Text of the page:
A Civil Action Woburn: Summer 1966
by Jonathan Harr

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Woburn: Summer 1966

In 1966, Reverend Bruce Young takes his first job at the Trinity Episcopal Church in Woburn. The church is quite old and has fewer than fifty parishioners, but Young and his wife consider the position a great stepping stone. Young uses his time to build up the parish, but his focus shifts in 1972 when a local family, the Andersons, learn that their son, Jimmy, has acute lymphocytic leukemia. What starts off as a cold quickly escalates to multiple trips to Massachusetts General Hospital (MGH) to see Dr. John Truman. After a month of treatment, Jimmy is in remission.

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When Jimmy is released, the Pine Street neighborhood where the Andersons reside comes together to offer food and emotional support. During this time, a neighbor mentions two other boys in the area who are also ill from leukemia. The neighbor tells Anne, Jimmy’s mother, to reach out to the other families for support.

Anne reaches out to Joan Zona. Her son, Michael, was diagnosed ten months before Jimmy and isn’t doing well.  The more the women talk, the more they begin to wonder what would cause three boys in the same neighborhood to get the same life-threatening disease.

Michael shifts in and out of remission, but Jimmy is doing well, responding exactly as Dr. Truman projected. On one trip to MGH, Anne brings up the multiple leukemia cases and wonders if they are connected, but Dr. Truman “dismiss[es] her suggestion.”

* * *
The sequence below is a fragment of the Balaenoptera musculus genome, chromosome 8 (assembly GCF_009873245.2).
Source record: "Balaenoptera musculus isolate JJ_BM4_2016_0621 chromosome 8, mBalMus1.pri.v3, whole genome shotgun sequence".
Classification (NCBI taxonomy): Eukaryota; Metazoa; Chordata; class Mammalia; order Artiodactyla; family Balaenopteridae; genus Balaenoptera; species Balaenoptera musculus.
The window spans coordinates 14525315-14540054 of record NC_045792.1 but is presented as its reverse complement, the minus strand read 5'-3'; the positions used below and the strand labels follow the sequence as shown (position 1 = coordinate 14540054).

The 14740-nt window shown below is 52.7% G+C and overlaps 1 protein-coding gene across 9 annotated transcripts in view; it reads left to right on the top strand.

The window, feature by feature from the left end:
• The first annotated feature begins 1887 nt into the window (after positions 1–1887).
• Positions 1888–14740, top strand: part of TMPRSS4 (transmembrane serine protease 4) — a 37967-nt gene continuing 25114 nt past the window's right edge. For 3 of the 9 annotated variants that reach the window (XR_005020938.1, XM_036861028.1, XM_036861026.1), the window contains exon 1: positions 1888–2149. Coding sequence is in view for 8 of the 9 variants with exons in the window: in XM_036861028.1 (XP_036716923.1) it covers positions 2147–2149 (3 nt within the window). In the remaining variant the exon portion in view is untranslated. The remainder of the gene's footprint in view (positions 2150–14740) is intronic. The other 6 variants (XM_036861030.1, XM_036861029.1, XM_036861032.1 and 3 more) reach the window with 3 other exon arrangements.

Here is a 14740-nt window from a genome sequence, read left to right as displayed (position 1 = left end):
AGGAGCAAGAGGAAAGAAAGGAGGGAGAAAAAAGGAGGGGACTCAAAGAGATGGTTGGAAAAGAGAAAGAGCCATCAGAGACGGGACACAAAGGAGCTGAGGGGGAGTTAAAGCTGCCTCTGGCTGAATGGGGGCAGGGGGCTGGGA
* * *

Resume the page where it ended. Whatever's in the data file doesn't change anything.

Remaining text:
As more boys in Woburn are diagnosed with leukemia, Pine Street resident Carol Gray believes this is no coincidence and relays the information to Anne. Anne becomes curious and begins taking notes about the kids in her neighborhood. She realizes that “the water and the air were the two things [they] all shared.”

The water in the neighborhood is unclean, and everyone knows it. From the taste, the color, and the way it corrodes pipes, people have to mix it with sweeteners or buy it elsewhere. After some discussion, Carol and Anne realize the quality of the water has decreased since Carol moved to Woburn in 1961. In 1964, Well G was introduced to the city water system, pumping water to the families in question. With an increasing need for water in the area, Well H was opened, with G and H mainly serving the northeast side of the city. The Andersons arrived in 1965.

It is 1967. The Mass Department of Health contemplates shutting down the two wells for good, but after some protest, chlorination becomes the solution. Townsfolk call and complain about the poor water quality, and the wells are shut down. But eventually, the need for water overrides safety concerns.

As time goes on, things change in the Anderson household. Jimmy doesn’t want to go to school, spending most days attached to Anne. Their unhealthy bond causes the relationship between Anne and her husband, Charles, to suffer. Charles doesn’t believe Anne’s claims about the water and disagrees with Anne’s parenting choices. Even Reverend Young, who accompanies the family on hospital trips, tries to help Anne “see reason.” Everywhere Anne turns, someone attempts to dispel her growing obsession with the water, including Dr. Truman.

A year later, another case of leukemia—a child named Robbie—is brought forward by another Woburn family. This time, it takes months before a diagnosis is made, which delays force Robbie to undergo hip surgeries. Reverend Young visits the medical center to speak with Donna, Robbie’s mother, and as they speak Young’s tone changes. Young asks if the doctors explained how Robbie contracted leukemia and if she suspects it could be caused by the water. These questions make Donna think.

Donna’s situation becomes worse once she learns that Robbie’s hip surgery was done incorrectly, causing lifelong paralysis in one of his nerves. She is encouraged to sue for malpractice and finds a lawyer who is willing to take her case. Thankfully, Robbie’s leukemia goes into remission, and even though he has a limp, he is living a full life, making friends everywhere...

(The entire section is 1,071 words.)